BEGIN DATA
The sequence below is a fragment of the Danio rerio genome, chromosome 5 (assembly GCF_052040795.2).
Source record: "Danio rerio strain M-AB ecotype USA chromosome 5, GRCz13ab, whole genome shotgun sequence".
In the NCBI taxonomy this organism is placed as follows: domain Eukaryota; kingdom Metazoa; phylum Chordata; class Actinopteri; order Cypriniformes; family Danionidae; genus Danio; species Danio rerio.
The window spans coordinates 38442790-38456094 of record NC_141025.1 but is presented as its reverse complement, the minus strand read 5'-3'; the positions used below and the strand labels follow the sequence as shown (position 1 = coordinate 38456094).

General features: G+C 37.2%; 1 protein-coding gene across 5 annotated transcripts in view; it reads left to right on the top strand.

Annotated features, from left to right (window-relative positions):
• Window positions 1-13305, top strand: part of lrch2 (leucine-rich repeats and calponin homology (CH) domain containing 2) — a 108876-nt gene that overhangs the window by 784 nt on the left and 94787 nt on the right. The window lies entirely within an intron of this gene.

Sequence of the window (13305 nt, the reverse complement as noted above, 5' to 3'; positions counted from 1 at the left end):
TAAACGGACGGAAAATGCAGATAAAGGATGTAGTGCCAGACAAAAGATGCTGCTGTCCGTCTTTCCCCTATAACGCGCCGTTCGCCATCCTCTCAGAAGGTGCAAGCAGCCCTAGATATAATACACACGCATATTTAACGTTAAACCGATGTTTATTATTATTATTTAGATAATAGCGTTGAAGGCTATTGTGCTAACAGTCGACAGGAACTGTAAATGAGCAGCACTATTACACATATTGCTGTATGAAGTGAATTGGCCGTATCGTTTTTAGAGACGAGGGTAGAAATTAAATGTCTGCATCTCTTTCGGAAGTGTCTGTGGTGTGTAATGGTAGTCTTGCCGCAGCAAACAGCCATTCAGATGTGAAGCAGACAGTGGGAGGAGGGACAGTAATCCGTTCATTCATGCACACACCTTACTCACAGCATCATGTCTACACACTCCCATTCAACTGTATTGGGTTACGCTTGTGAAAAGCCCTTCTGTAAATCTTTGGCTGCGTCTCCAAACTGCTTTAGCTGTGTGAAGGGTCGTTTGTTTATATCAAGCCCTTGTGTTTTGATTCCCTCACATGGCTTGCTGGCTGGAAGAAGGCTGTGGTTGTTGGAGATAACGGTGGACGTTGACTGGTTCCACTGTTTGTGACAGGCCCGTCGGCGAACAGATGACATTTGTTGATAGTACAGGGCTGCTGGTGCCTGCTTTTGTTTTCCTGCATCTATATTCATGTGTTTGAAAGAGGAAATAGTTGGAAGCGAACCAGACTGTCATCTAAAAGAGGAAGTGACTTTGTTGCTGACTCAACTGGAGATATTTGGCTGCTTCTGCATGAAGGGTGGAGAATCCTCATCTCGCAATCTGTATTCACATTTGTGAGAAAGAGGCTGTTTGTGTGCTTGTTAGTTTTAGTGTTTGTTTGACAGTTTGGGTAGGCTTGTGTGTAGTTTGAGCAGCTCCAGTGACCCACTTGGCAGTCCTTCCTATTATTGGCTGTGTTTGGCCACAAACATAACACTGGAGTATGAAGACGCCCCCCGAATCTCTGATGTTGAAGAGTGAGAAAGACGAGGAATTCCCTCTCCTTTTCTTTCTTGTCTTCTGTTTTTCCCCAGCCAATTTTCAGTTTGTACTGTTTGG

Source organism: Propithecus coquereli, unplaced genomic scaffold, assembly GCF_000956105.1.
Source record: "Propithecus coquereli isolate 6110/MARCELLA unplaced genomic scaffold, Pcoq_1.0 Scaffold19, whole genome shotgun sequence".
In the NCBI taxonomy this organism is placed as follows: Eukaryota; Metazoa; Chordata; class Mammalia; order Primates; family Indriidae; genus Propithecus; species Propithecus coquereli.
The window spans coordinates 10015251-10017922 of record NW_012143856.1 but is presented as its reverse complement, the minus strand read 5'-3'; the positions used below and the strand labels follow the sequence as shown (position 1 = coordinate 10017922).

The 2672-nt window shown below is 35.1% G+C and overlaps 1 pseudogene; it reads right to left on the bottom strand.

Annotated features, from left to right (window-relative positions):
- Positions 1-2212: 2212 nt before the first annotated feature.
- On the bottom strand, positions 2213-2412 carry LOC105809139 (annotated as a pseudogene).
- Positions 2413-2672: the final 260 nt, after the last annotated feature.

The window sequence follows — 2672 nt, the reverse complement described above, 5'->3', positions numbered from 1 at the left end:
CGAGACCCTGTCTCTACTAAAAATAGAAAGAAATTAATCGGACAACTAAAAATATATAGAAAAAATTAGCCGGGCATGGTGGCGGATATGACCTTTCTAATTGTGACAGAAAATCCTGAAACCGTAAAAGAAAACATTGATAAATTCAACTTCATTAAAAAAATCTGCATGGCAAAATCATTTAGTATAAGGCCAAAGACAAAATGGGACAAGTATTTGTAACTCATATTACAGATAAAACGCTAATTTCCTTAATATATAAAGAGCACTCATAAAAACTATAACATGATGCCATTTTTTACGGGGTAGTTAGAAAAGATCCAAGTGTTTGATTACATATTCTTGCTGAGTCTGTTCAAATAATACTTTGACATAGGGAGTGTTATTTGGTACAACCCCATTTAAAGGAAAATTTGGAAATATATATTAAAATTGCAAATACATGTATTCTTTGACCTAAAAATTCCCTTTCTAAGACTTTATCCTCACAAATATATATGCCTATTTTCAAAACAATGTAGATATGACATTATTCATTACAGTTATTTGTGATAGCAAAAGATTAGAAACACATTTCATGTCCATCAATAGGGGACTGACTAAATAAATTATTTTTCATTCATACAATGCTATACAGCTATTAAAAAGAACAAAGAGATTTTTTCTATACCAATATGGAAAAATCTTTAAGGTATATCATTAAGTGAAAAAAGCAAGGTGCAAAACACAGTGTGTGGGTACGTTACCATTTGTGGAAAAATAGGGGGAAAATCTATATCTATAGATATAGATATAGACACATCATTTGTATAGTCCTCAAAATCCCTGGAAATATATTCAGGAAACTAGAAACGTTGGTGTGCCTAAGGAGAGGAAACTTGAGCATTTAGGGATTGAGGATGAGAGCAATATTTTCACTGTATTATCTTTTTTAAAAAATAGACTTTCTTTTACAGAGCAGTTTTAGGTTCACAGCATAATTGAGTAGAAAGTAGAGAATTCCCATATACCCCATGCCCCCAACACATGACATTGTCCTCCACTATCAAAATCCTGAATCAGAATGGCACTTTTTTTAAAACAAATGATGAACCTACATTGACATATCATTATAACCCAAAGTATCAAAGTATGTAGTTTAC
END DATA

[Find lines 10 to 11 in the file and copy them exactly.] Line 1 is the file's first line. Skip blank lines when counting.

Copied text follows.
Source organism: Propithecus coquereli, unplaced genomic scaffold, assembly GCF_000956105.1.
Source record: "Propithecus coquereli isolate 6110/MARCELLA unplaced genomic scaffold, Pcoq_1.0 Scaffold19, whole genome shotgun sequence".